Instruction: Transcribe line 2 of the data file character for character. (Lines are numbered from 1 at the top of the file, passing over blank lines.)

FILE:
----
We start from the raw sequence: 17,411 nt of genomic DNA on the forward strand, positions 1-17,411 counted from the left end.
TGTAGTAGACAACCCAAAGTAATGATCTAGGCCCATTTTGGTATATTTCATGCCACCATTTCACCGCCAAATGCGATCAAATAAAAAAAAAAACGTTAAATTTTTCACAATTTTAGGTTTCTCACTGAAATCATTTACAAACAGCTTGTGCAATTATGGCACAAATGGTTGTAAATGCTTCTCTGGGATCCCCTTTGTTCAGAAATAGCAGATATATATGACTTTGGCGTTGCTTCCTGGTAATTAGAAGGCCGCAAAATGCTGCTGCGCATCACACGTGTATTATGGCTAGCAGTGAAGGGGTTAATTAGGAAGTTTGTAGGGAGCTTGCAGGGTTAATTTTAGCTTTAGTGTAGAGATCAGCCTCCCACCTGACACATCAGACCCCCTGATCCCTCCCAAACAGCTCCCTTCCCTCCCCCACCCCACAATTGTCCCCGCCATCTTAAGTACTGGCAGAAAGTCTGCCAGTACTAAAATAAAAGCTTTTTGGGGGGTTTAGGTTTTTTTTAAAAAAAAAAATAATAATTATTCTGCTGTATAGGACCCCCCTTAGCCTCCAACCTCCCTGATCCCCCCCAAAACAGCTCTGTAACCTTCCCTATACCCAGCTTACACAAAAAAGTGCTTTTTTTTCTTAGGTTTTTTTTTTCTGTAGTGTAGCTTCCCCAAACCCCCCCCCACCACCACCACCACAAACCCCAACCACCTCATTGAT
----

TGTAGTAGACAACCCAAAGTAATGATCTAGGCCCATTTTGGTATATTTCATGCCACCATTTCACCGCCAAATGCGATCAAATAAAAAAAAAAACGTTAAATTTTTCACAATTTTAGGTTTCTCACTGAAATCATTTACAAACAGCTTGTGCAATTATGGCACAAATGGTTGTAAATGCTTCTCTGGGATCCCCTTTGTTCAGAAATAGCAGATATATATGACTTTGGCGTTGCTTCCTGGTAATTAGAAGGCCGCAAAATGCTGCTGCGCATCACACGTGTATTATGGCTAGCAGTGAAGGGGTTAATTAGGAAGTTTGTAGGGAGCTTGCAGGGTTAATTTTAGCTTTAGTGTAGAGATCAGCCTCCCACCTGACACATCAGACCCCCTGATCCCTCCCAAACAGCTCCCTTCCCTCCCCCACCCCACAATTGTCCCCGCCATCTTAAGTACTGGCAGAAAGTCTGCCAGTACTAAAATAAAAGCTTTTTGGGGGGTTTAGGTTTTTTTTAAAAAAAAAAATAATAATTATTCTGCTGTATAGGACCCCCCTTAGCCTCCAACCTCCCTGATCCCCCCCAAAACAGCTCTGTAACCTTCCCTATACCCAGCTTACACAAAAAAGTGCTTTTTTTTCTTAGGTTTTTTTTTTCTGTAGTGTAGCTTCCCCAAACCCCCCCCCACCACCACCACCACAAACCCCAACCACCTCATTGAT